Behcet's (beh-CHETS) disease, also called Behcet's syndrome, is a rare disorder that causes blood vessel inflammation throughout your body.
The disease can lead to numerous signs and symptoms that can seem unrelated at first. They can include mouth sores, eye inflammation, skin rashes and lesions, and genital sores.
Treatment involves medications to reduce the signs and symptoms of Behcet's disease and to prevent serious complications, such as blindness.
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Behcet's disease symptoms vary from person to person, can come and go or become less severe over time. Signs and symptoms depend on which parts of your body are affected.
Areas commonly affected by Behcet's disease include:
Mouth. Painful mouth sores that look similar to canker sores are the most common sign of Behcet's disease. They begin as raised, round lesions in the mouth that quickly turn into painful ulcers. The sores usually heal in one to three weeks, though they do recur.
Skin. Some people develop acnelike sores on their bodies. Others develop red, raised and tender nodules on their skin, especially on the lower legs.
Genitals. Red, open sores can occur on the scrotum or the vulva. The sores are usually painful and can leave scars.
Eyes. Inflammation in the eye (uveitis) causes redness, pain and blurred vision, typically in both eyes. In people with Behcet's disease, the condition can come and go.
Joints. Joint swelling and pain often affect the knees in people with Behcet's disease. The ankles, elbows or wrists also might be involved. Signs and symptoms can last one to three weeks and go away on their own.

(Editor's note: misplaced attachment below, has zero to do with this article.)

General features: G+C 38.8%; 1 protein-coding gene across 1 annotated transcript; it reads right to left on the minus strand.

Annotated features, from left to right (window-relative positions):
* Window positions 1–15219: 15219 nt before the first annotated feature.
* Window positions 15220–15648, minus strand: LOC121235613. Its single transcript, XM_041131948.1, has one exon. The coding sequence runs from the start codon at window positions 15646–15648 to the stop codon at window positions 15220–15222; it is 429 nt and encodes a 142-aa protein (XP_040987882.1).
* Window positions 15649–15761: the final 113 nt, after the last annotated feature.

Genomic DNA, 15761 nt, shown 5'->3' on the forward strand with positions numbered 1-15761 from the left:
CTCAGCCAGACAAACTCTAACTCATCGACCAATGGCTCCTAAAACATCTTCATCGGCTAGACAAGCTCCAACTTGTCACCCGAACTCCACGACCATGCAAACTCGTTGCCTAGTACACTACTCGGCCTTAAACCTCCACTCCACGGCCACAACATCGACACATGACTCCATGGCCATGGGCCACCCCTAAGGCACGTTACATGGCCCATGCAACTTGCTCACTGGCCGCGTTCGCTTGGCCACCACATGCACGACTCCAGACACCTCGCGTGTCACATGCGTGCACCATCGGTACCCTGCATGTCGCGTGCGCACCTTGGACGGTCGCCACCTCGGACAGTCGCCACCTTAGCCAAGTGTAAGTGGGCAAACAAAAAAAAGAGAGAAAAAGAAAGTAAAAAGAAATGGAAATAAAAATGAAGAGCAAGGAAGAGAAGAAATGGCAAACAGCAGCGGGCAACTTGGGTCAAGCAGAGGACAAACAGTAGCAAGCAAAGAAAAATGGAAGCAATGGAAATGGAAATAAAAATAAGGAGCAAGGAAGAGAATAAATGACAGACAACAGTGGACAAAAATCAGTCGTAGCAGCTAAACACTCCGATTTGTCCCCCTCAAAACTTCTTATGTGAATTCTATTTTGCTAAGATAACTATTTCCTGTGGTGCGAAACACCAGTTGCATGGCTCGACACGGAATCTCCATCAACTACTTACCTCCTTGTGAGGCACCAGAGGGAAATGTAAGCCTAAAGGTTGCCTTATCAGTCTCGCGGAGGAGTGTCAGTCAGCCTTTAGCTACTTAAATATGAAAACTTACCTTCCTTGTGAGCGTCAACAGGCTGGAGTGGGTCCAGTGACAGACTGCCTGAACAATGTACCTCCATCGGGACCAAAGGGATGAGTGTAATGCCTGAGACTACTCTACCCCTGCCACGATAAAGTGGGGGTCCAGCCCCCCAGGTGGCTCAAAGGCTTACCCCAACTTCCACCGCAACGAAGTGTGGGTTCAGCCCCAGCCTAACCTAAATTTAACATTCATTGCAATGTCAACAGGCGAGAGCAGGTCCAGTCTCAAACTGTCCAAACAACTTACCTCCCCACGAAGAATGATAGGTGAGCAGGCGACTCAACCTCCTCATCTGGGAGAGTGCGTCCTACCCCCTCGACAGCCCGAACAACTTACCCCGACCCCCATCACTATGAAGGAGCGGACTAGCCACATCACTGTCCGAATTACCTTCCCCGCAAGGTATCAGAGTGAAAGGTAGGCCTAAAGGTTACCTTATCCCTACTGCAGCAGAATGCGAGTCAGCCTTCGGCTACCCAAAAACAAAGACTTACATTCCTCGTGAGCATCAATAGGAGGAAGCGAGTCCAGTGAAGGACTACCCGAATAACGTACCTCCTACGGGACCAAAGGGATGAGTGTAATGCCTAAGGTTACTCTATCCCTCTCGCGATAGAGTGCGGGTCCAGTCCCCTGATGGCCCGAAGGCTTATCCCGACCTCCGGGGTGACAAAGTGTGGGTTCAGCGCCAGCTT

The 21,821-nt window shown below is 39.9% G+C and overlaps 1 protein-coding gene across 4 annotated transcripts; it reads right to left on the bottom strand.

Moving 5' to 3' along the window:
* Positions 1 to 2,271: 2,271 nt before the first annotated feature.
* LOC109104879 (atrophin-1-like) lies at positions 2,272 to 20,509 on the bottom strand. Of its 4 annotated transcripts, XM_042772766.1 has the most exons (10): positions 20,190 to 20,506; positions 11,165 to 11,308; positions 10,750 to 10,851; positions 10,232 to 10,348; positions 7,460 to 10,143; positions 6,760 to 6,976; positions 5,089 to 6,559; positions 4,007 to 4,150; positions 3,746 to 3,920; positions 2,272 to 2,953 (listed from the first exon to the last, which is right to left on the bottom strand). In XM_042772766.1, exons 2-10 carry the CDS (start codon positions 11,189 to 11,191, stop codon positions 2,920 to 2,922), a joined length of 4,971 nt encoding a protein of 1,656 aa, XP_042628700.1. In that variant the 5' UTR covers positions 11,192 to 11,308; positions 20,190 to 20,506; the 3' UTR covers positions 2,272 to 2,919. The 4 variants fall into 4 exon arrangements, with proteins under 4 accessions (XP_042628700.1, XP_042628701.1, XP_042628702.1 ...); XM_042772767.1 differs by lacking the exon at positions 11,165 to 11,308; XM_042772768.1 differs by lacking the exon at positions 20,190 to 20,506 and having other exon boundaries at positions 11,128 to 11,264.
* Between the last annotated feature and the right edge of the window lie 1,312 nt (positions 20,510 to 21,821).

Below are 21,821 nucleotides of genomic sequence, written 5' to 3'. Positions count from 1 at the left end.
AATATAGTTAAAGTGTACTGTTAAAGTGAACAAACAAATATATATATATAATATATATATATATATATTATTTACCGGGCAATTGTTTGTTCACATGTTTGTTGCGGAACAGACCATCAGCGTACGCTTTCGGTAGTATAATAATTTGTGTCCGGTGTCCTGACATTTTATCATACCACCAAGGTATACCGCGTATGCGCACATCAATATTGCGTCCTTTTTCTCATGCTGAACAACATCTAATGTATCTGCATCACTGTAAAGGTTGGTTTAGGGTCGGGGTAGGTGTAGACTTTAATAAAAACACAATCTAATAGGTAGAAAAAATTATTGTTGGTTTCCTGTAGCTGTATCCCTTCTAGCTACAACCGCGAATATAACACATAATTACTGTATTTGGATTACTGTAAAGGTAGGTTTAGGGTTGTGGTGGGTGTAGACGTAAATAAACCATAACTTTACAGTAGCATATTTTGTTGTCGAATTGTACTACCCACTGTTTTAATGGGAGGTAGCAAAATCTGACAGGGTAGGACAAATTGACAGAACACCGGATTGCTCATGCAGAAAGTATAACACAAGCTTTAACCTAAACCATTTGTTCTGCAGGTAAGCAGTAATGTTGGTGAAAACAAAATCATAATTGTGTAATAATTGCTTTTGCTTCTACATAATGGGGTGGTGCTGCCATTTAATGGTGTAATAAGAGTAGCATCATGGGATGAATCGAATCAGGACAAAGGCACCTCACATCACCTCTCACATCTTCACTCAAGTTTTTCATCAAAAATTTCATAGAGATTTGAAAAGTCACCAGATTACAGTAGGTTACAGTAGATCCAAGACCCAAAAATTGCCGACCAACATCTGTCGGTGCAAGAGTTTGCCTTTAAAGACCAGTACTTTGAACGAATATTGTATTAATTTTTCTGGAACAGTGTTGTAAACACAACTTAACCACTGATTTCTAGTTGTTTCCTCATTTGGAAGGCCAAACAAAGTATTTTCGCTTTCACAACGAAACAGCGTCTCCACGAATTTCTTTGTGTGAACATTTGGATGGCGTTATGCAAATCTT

Blood vessels. Inflammation in veins and arteries can cause redness, pain, and swelling in the arms or legs when a blood clot results. Inflammation in the large arteries can lead to complications, such as aneurysms and narrowing or blockage of the vessel.
Digestive system. A variety of signs and symptoms can affect the digestive system, including abdominal pain, diarrhea and bleeding.
Brain. Inflammation in the brain and nervous system can cause headache, fever, disorientation, poor balance or stroke.
When to see a doctor
Make an appointment with your doctor if you notice unusual signs and symptoms that might indicate Behcet's disease. If you've been diagnosed with the condition, see your doctor if you notice new signs and symptoms.
Behcet's disease might be an autoimmune disorder, which means the body's immune system mistakenly attacks some of its own healthy cells. It's likely that genetic and environmental factors play a role.
The signs and symptoms of Behcet's disease are considered to be due to inflammation of the blood vessels (vasculitis). The condition can involve arteries and veins of all sizes, damaging them throughout the body.
Several genes have been found to be associated with the disease. Some researchers believe a virus or bacterium can trigger Behcet's disease in people who have certain genes that make them susceptible to Behcet's.
Factors that might increase your risk of Behcet's include:
Age. Behcet's disease commonly affects men and women in their 20s and 30s, though children and older adults also can develop the condition.
Where you live. People from countries in the Middle East and East Asia, including Turkey, Iran, Japan and China, are more likely to develop Behcet's.
Sex. While Behcet's disease occurs in both men and women, the disease is usually more severe in men.
Genes. Having certain genes is associated with a higher risk of developing Behcet's.
Complications of Behcet's disease depend on your signs and symptoms. For instance, untreated uveitis can lead to decreased vision or blindness. People with eye signs and symptoms of Behcet's disease need to visit an eye specialist (ophthalmologist) regularly because treatment can help prevent this complication.